The Afon Sychryd is a small river in the county borough of Rhondda Cynon Taf, South Wales. Although it is a short river, with a total length of just 3 miles, it is notable for the gorge and two waterfalls through which it flows.
The river has two upper arms, the first arises near Penderyn, which has been dammed to create a small reservoir, known as Penderyn Reservoir. The second arm starts just below Graig y Llyn and is known locally as the Nant Gwrangon; it flows past the village of Rhigos and through Cwm Wyrfa on the edge of the Brecon Beacons National Park.
Its lower section is cut into a spectacular gorge beneath Craig-y-Ddinas or Dinas Rock, site of an Iron Age hillfort and of the once-famous Dinas Silica Mine. The gorge is well used by gorge-scramblers though there has been concern that their activities can cause damage to the rare bryophytes and mosses that colonise the rocks in this shaded valley and for which it has been designated as a special area of conservation.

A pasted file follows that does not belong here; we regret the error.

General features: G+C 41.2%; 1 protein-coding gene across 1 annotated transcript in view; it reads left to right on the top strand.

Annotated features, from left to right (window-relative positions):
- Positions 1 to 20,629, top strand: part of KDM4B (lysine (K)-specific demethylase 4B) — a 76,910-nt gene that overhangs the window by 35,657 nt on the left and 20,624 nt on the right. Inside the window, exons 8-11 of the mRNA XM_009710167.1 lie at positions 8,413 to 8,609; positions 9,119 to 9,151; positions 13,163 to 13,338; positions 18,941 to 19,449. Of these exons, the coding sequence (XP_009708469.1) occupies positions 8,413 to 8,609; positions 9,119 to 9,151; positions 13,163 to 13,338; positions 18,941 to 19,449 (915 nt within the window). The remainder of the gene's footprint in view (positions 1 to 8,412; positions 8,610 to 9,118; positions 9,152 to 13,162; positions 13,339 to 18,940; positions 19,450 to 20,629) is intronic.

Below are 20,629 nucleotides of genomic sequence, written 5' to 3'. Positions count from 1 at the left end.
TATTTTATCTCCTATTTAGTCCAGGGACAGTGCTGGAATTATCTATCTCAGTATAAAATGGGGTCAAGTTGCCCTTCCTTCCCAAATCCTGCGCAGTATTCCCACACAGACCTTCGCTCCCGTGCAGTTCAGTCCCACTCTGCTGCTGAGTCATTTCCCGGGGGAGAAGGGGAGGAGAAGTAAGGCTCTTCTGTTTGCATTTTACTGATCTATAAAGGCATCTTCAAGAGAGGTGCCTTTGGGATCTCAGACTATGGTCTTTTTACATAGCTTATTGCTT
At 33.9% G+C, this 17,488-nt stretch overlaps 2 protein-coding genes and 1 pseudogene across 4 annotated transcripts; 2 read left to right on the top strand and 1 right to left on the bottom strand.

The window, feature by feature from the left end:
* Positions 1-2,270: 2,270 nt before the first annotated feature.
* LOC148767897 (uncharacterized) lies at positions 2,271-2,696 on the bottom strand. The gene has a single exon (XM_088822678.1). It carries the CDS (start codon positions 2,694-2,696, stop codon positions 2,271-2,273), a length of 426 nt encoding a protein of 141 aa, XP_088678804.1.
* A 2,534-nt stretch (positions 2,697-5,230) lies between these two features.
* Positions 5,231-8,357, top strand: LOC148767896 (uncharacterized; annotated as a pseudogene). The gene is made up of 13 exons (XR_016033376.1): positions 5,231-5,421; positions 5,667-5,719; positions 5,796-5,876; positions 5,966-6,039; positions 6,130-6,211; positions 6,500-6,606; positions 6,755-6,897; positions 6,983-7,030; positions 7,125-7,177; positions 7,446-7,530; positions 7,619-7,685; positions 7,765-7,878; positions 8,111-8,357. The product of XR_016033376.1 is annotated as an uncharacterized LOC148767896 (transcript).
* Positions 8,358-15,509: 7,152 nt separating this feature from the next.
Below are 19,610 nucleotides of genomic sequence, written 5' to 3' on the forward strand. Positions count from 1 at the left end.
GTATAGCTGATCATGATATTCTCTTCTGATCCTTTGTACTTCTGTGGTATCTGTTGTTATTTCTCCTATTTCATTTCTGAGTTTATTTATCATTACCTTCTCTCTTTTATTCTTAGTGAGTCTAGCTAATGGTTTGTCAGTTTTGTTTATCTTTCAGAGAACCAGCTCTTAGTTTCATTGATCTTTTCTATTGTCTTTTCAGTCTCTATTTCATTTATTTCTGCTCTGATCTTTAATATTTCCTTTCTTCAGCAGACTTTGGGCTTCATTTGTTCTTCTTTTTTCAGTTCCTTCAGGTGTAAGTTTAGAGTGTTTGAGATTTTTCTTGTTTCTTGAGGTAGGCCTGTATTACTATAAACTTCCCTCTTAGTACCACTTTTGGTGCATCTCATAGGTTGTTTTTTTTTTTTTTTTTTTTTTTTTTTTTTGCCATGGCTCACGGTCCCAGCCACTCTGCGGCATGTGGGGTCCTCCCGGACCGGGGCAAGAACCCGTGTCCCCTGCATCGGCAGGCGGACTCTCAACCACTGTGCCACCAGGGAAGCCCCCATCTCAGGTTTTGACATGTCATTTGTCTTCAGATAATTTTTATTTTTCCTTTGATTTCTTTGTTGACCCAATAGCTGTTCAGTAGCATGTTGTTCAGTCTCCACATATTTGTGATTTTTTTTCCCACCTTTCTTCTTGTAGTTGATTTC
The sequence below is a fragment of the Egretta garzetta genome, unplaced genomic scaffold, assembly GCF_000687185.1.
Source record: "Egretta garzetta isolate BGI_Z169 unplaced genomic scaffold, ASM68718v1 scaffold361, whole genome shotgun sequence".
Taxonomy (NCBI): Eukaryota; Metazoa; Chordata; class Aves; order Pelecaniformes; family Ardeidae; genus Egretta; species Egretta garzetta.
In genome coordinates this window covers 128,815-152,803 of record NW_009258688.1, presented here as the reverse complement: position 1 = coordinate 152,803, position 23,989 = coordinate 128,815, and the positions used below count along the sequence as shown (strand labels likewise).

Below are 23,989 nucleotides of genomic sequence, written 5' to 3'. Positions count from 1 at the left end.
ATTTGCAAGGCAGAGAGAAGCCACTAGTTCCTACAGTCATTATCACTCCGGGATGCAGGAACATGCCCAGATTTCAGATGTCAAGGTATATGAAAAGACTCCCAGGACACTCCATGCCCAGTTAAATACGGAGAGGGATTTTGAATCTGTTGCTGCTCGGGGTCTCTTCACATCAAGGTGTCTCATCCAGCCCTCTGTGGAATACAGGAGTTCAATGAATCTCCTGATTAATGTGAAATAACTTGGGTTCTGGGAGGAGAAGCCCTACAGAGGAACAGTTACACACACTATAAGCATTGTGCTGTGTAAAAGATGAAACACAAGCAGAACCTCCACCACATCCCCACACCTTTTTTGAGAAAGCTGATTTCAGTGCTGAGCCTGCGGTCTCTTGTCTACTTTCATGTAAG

There are several waterfalls of note on the river including those at Pwll y Crochan near the A645 and Sgydau Sychryd beneath Craig-y-Ddinas. The former is hardly accessible to the public but the latter is easily seen from the Sychryd All-ability Trail which follows a former tramroad up the river from the car park at Craig-y-Ddinas. It is falls such as these that have resulted in the wider area becoming known as Waterfall Country.
- "Water Framework Directive - River Basin Management Plans". What's in your Backyard. Environment Agency. Retrieved 12 July 2014.
- Ordnance Survey Explorer map OL12 'Brecon Beacons National Park: western area'
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